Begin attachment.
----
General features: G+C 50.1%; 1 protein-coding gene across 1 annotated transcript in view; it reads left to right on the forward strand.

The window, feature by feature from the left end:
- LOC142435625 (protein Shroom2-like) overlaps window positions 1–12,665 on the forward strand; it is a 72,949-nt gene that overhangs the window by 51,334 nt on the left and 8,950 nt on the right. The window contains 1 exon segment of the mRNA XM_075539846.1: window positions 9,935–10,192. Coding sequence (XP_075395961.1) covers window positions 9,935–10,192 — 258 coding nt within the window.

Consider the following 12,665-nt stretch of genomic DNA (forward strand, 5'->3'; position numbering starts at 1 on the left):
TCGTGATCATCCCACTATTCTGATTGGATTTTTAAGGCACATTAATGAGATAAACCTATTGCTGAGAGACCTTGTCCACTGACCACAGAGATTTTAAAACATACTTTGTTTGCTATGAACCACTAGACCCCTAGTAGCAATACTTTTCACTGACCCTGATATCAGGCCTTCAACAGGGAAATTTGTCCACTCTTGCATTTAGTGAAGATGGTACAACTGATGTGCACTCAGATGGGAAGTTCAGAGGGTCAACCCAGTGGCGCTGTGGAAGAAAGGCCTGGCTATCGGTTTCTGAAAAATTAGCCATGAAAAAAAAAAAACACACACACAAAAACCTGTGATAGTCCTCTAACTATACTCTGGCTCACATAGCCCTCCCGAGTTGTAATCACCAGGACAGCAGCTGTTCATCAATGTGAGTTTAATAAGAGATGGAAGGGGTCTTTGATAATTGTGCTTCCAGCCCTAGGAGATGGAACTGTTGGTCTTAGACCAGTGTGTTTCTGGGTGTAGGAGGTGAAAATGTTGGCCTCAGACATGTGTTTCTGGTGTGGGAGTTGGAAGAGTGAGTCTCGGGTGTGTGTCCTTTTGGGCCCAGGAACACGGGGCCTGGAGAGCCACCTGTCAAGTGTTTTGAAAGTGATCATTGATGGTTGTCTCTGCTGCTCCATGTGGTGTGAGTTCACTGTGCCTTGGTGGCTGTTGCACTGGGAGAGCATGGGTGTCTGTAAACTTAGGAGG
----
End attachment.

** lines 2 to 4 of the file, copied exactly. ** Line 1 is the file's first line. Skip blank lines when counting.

The window, feature by feature from the left end:
- LOC142435625 (protein Shroom2-like) overlaps window positions 1–12,665 on the forward strand; it is a 72,949-nt gene that overhangs the window by 51,334 nt on the left and 8,950 nt on the right. The window contains 1 exon segment of the mRNA XM_075539846.1: window positions 9,935–10,192. Coding sequence (XP_075395961.1) covers window positions 9,935–10,192 — 258 coding nt within the window.

Consider the following 12,665-nt stretch of genomic DNA (forward strand, 5'->3'; position numbering starts at 1 on the left):